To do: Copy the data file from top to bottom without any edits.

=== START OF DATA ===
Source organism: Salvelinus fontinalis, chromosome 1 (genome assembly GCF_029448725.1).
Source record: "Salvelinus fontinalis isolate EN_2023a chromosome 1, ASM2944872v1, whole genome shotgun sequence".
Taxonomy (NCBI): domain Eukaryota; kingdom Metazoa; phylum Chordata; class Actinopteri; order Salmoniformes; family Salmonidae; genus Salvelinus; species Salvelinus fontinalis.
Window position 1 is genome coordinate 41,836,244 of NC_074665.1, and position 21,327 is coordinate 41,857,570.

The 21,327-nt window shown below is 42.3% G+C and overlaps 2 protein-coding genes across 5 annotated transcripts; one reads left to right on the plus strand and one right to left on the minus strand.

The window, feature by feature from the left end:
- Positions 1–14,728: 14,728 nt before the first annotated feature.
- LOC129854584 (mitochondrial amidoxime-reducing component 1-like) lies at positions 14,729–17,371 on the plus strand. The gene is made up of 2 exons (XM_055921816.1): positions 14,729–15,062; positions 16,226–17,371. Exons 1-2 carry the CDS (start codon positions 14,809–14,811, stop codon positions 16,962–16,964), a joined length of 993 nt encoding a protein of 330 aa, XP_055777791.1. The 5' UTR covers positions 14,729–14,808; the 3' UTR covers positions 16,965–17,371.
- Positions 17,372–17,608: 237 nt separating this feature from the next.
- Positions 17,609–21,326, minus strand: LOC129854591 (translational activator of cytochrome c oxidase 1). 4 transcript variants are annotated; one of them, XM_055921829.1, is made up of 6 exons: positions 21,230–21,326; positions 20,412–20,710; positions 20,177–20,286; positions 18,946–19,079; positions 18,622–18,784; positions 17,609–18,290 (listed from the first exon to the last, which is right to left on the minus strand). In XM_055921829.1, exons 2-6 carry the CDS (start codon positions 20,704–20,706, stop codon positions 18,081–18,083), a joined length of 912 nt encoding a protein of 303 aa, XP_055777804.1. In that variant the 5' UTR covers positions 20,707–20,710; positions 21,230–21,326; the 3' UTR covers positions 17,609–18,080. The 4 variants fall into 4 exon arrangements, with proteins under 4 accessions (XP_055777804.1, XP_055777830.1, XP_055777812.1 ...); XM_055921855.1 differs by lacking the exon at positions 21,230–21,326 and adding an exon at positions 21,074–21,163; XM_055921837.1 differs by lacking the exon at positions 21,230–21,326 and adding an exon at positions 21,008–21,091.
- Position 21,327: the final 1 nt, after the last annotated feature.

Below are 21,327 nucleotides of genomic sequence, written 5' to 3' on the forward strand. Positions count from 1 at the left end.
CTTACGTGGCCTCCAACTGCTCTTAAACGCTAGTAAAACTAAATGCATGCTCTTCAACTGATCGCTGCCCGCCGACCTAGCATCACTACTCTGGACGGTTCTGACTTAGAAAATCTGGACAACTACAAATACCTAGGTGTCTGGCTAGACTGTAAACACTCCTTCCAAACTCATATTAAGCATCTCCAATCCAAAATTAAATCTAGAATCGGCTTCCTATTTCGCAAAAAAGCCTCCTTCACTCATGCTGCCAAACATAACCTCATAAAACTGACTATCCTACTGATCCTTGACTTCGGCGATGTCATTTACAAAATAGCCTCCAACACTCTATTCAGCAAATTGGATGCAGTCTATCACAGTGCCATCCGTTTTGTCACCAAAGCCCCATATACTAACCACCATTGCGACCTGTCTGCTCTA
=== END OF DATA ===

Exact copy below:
Source organism: Salvelinus fontinalis, chromosome 1 (genome assembly GCF_029448725.1).
Source record: "Salvelinus fontinalis isolate EN_2023a chromosome 1, ASM2944872v1, whole genome shotgun sequence".
Taxonomy (NCBI): domain Eukaryota; kingdom Metazoa; phylum Chordata; class Actinopteri; order Salmoniformes; family Salmonidae; genus Salvelinus; species Salvelinus fontinalis.
Window position 1 is genome coordinate 41,836,244 of NC_074665.1, and position 21,327 is coordinate 41,857,570.

The 21,327-nt window shown below is 42.3% G+C and overlaps 2 protein-coding genes across 5 annotated transcripts; one reads left to right on the plus strand and one right to left on the minus strand.

The window, feature by feature from the left end:
- Positions 1–14,728: 14,728 nt before the first annotated feature.
- LOC129854584 (mitochondrial amidoxime-reducing component 1-like) lies at positions 14,729–17,371 on the plus strand. The gene is made up of 2 exons (XM_055921816.1): positions 14,729–15,062; positions 16,226–17,371. Exons 1-2 carry the CDS (start codon positions 14,809–14,811, stop codon positions 16,962–16,964), a joined length of 993 nt encoding a protein of 330 aa, XP_055777791.1. The 5' UTR covers positions 14,729–14,808; the 3' UTR covers positions 16,965–17,371.
- Positions 17,372–17,608: 237 nt separating this feature from the next.
- Positions 17,609–21,326, minus strand: LOC129854591 (translational activator of cytochrome c oxidase 1). 4 transcript variants are annotated; one of them, XM_055921829.1, is made up of 6 exons: positions 21,230–21,326; positions 20,412–20,710; positions 20,177–20,286; positions 18,946–19,079; positions 18,622–18,784; positions 17,609–18,290 (listed from the first exon to the last, which is right to left on the minus strand). In XM_055921829.1, exons 2-6 carry the CDS (start codon positions 20,704–20,706, stop codon positions 18,081–18,083), a joined length of 912 nt encoding a protein of 303 aa, XP_055777804.1. In that variant the 5' UTR covers positions 20,707–20,710; positions 21,230–21,326; the 3' UTR covers positions 17,609–18,080. The 4 variants fall into 4 exon arrangements, with proteins under 4 accessions (XP_055777804.1, XP_055777830.1, XP_055777812.1 ...); XM_055921855.1 differs by lacking the exon at positions 21,230–21,326 and adding an exon at positions 21,074–21,163; XM_055921837.1 differs by lacking the exon at positions 21,230–21,326 and adding an exon at positions 21,008–21,091.
- Position 21,327: the final 1 nt, after the last annotated feature.

Below are 21,327 nucleotides of genomic sequence, written 5' to 3' on the forward strand. Positions count from 1 at the left end.
CTTACGTGGCCTCCAACTGCTCTTAAACGCTAGTAAAACTAAATGCATGCTCTTCAACTGATCGCTGCCCGCCGACCTAGCATCACTACTCTGGACGGTTCTGACTTAGAAAATCTGGACAACTACAAATACCTAGGTGTCTGGCTAGACTGTAAACACTCCTTCCAAACTCATATTAAGCATCTCCAATCCAAAATTAAATCTAGAATCGGCTTCCTATTTCGCAAAAAAGCCTCCTTCACTCATGCTGCCAAACATAACCTCATAAAACTGACTATCCTACTGATCCTTGACTTCGGCGATGTCATTTACAAAATAGCCTCCAACACTCTATTCAGCAAATTGGATGCAGTCTATCACAGTGCCATCCGTTTTGTCACCAAAGCCCCATATACTAACCACCATTGCGACCTGTCTGCTCTA